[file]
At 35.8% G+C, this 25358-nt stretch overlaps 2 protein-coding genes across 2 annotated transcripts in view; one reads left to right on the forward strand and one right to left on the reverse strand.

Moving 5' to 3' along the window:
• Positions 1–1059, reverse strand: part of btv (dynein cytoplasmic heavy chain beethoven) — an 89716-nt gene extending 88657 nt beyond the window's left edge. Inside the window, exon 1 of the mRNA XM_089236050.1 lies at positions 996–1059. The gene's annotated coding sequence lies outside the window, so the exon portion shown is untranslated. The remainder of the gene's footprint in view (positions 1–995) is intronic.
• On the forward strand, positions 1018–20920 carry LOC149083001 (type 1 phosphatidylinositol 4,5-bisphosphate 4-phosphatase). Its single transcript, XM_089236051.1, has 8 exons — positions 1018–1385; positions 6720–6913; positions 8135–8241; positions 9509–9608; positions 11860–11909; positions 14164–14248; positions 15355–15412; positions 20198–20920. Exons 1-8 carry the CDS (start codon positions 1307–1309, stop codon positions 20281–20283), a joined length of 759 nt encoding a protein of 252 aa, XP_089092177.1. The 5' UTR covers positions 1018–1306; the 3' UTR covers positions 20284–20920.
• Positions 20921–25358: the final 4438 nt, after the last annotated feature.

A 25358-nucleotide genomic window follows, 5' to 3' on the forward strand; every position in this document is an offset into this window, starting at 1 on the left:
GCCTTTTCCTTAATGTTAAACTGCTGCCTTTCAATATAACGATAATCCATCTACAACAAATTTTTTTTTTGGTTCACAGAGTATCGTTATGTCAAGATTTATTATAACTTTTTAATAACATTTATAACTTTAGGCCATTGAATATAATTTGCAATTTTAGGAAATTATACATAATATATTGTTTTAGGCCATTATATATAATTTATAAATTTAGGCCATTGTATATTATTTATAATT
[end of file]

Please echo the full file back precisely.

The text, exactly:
At 35.8% G+C, this 25358-nt stretch overlaps 2 protein-coding genes across 2 annotated transcripts in view; one reads left to right on the forward strand and one right to left on the reverse strand.

Moving 5' to 3' along the window:
• Positions 1–1059, reverse strand: part of btv (dynein cytoplasmic heavy chain beethoven) — an 89716-nt gene extending 88657 nt beyond the window's left edge. Inside the window, exon 1 of the mRNA XM_089236050.1 lies at positions 996–1059. The gene's annotated coding sequence lies outside the window, so the exon portion shown is untranslated. The remainder of the gene's footprint in view (positions 1–995) is intronic.
• On the forward strand, positions 1018–20920 carry LOC149083001 (type 1 phosphatidylinositol 4,5-bisphosphate 4-phosphatase). Its single transcript, XM_089236051.1, has 8 exons — positions 1018–1385; positions 6720–6913; positions 8135–8241; positions 9509–9608; positions 11860–11909; positions 14164–14248; positions 15355–15412; positions 20198–20920. Exons 1-8 carry the CDS (start codon positions 1307–1309, stop codon positions 20281–20283), a joined length of 759 nt encoding a protein of 252 aa, XP_089092177.1. The 5' UTR covers positions 1018–1306; the 3' UTR covers positions 20284–20920.
• Positions 20921–25358: the final 4438 nt, after the last annotated feature.

A 25358-nucleotide genomic window follows, 5' to 3' on the forward strand; every position in this document is an offset into this window, starting at 1 on the left:
GCCTTTTCCTTAATGTTAAACTGCTGCCTTTCAATATAACGATAATCCATCTACAACAAATTTTTTTTTTGGTTCACAGAGTATCGTTATGTCAAGATTTATTATAACTTTTTAATAACATTTATAACTTTAGGCCATTGAATATAATTTGCAATTTTAGGAAATTATACATAATATATTGTTTTAGGCCATTATATATAATTTATAAATTTAGGCCATTGTATATTATTTATAATT